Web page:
On my first official book review, a certain ‘Rishi’ posted a comment. He asked, if I would be interested in reviewing his debut fiction novel. I instantaneously thought it to be spam. Authors don’t go about asking for a review like that! I Googled and then replied in the affirmative. Before I knew it, the book came home. A perfect case of bad timing! I was gonna be wrapped till mid Jan!
I was so wrong……it took almost the end of Jan for me to be able to get to my reading corner. And finally ‘Once upon the tracks of Mumbai’ was scheduled for departure. I was determined to do this, the right way. I owed it to the generous author who never once asked, ‘where is the review?’
The story is set against the backdrop of the city that never sleeps and its lifeline, the railways. The protagonist, Babloo, is established as autistic, schizophrenic and psychotic right at the start. His family of three, including his favoured younger brother, Raghu, practically disown him. His world oscillates between his ‘best friend’ and the love of his life. Vandana, a simple girl with the great American dream, and the catalyst to the script. His desire to be worthy of her is what forms the premise for his alter ego taking precedence. Adequately supported by a milieu of characters, the story moves forward from Babloo’s point of view. He traverses a lifetime with many unexpected encounters that take him to the peak of nowhere to bring him home, finally. What remains to be seen is whether Babloo can reclaim what he believes to be his. And is it his in the first place?
The flow is easy going and you pretty much breeze through the book. The social fabric of the late 90’s has been interspersed with the suburbian Mumbai that is easily identifiable to a true native. Sikander, the Guptas, the Srivastavs, Manjit Singh, Sonal or Shamsher, somewhere, it is déjà vu. If you’ve lived in this city long enough, you will definitely know someone like them. The character of Babloo has been well etched with every passing page, giving the reader an insight into his psyche with the intended one liners.
From the overflowing Pali lanes to the uber cool Bandstand, the bustling station signal to the ever crowded SV Road, Rishi does pay an ode to Bandra. But above all, this is out and out a book that belongs to Mumbai. The strife of the middle class to move a notch higher stands true to this day. He has captured that essence commendably. Right from the vision of the local plumber driving his own vehicle, to the placement of government desks in the proximity of the lone office fan, digging of the roads to political bandhs, the book is filled with such sardonic nuances.
His literary skills emerge like wintry sun rays, warm and just right. The book is filled with many tiny ‘OMG’ moments where the reader nods in agreement. I know I did. The wall unit cum dining table, avoiding the colony loafers, the Holi celebrations, A block v/s B block, been there, done that!
On the flip side, the language though simplistic left me wanting for more. Repetition was a kill joy. The redundant phrase ‘At the end of the day’ was found at at-least 4 different occasions (page 7, 11, 211, 231).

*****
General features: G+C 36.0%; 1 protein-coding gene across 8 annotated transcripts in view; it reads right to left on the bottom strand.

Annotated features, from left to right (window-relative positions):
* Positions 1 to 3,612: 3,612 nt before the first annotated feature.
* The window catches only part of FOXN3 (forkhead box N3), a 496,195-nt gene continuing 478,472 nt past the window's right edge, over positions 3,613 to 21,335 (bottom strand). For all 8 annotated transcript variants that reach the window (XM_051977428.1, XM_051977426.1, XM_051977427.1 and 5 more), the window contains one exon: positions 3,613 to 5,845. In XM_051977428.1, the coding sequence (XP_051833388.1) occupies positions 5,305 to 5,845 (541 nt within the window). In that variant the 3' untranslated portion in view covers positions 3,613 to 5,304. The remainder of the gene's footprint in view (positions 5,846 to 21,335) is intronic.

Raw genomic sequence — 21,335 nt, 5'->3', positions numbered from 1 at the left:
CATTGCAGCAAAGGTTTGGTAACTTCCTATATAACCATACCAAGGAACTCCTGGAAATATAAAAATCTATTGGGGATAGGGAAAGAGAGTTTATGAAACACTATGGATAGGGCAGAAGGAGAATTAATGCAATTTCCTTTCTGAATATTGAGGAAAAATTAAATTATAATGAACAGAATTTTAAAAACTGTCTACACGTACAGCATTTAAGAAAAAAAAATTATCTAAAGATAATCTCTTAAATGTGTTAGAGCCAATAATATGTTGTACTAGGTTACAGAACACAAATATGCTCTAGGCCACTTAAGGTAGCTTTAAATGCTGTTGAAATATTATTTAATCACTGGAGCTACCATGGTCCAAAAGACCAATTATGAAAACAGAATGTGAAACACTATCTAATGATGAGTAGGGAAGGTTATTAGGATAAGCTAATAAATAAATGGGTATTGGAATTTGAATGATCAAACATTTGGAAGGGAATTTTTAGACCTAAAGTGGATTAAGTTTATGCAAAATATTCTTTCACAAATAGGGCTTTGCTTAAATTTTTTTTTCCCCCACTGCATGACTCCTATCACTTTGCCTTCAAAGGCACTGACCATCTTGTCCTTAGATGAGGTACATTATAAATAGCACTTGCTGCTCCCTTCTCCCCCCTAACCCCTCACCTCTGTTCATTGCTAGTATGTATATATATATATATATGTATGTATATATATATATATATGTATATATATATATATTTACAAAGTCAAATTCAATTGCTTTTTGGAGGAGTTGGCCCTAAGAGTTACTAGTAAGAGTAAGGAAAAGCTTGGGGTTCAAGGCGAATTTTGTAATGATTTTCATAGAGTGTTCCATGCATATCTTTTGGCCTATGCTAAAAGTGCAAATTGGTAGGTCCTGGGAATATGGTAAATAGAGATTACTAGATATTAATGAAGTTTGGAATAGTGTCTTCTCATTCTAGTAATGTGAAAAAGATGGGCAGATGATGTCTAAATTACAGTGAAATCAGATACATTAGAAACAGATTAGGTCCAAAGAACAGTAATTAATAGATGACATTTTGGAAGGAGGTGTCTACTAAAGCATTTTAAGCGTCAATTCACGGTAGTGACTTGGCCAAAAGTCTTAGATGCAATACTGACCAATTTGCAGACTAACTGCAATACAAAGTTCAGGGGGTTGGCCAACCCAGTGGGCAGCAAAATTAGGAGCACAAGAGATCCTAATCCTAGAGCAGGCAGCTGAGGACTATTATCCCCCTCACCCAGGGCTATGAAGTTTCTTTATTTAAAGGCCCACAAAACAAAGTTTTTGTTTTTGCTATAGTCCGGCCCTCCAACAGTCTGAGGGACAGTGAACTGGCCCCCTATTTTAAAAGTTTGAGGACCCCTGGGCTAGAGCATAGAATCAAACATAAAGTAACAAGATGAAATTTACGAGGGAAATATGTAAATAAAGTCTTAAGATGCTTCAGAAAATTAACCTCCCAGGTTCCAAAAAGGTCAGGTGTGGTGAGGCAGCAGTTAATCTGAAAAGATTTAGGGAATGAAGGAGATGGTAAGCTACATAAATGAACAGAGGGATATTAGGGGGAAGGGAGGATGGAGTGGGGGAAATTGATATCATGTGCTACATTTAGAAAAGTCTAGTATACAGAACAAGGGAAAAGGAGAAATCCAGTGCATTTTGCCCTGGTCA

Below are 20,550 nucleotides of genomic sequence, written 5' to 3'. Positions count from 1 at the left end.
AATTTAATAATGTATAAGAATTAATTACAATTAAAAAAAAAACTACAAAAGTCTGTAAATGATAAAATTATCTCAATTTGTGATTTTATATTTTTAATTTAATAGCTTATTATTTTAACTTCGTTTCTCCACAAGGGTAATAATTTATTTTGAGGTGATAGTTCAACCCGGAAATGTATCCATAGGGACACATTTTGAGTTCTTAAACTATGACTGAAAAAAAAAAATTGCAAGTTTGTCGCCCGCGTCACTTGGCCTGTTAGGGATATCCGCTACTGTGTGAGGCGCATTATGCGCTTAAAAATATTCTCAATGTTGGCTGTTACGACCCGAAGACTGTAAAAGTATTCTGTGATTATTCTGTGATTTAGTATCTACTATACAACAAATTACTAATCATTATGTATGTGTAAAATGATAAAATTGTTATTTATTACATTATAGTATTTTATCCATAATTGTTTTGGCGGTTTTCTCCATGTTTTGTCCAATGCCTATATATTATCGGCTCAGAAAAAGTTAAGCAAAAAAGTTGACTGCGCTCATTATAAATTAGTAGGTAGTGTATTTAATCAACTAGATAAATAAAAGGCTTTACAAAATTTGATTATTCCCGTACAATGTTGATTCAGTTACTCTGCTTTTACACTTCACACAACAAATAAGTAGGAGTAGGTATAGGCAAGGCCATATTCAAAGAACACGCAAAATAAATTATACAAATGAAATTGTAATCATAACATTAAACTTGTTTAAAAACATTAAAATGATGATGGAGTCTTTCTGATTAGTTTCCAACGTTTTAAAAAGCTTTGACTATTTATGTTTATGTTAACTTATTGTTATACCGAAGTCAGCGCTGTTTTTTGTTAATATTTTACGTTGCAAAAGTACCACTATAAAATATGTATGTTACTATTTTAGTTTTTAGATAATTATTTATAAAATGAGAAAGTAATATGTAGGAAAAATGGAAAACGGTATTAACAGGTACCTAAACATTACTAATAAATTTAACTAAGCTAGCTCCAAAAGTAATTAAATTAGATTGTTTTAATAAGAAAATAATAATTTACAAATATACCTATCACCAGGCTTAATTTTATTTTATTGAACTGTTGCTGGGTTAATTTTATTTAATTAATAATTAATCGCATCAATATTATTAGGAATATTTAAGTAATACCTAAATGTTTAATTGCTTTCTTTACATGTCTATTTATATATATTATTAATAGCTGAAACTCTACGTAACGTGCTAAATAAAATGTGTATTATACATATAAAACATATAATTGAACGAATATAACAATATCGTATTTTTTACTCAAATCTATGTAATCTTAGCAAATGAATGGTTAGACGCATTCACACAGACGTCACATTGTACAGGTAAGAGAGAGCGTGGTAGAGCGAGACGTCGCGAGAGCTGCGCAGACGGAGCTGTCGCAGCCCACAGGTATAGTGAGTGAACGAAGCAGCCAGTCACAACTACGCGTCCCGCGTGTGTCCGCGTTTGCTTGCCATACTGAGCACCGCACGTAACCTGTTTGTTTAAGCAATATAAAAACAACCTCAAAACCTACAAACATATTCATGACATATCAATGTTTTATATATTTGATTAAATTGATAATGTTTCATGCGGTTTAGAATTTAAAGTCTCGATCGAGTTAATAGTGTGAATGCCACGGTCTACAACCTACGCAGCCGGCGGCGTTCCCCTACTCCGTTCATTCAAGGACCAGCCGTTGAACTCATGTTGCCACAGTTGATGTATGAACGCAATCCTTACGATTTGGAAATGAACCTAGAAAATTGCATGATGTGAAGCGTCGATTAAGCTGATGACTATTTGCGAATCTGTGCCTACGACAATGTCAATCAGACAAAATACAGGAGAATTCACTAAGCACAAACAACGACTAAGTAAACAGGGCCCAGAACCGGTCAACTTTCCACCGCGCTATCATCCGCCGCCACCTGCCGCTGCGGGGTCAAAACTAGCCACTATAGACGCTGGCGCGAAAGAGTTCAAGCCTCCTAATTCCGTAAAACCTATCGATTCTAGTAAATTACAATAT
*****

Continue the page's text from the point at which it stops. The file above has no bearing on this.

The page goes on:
The ‘element of surprise’ was no longer a ‘surprise’ after being used the second time. The description of Manjit Singh should have been enough to jolt the reader’s memory. Sometimes, leaving it open to the imagination helps.
Babloo’s characterization takes forever and hence slackens the pace. I wish there was more of direct speech. His Q&A sessions, too, were limited, considering he was schizophrenic.
The author’s love for films is rampant through out the book. Somewhere, the book becomes ‘Spiderman meets Karthik‘. The climax, however was very Bollywood. I really wish the author had taken the time to leave Babloo at a more believable horizon.
Page 220, paragraph 4, line 3 should read as ‘Vandana’s parents’ and not as ‘Madhu’s parents’
Inspite of all the above, Once upon the tracks of Mumbai is a very doable book. I finished it in one sitting. Thankfully, no screaming grammatical errors. I could almost see the pictures in the mind’s eye due to the city connect. Don’t know if the detailing would find favour with a non-Mumbaite.
For a debut, Rishi has a well done job on his hands. He can tell a story and has managed a melting pot of sorts, true to the cosmopolitan nature of the metro.
The silent references to the ‘hit and run’ accused actor, the bandana sporting political goons, the jaded actress cum bar dancer, the upright police officers and their belts, the stray stone throwing to the ‘suparis’, all strike a chord.
The things that have added to the city skyline- Amul hoardings, Cafe Coffee Day, C grade films and couples celebrating Valentines day practically every day, on the rocks.
The trains, the dust, the pollution and the population, all settle down, only to face another day upon the rail tracks. With a tad bit of tweaking, this could make for a good series to showcase Mumbai, in a deglamourized avataar.
And for the record, it is not the author on the cover page 🙂
Book : Once upon the tracks in Mumbai
Price : Rs. 175
Number of Pages : 272 Pages
Genre : Fiction
Rating : 3 of 5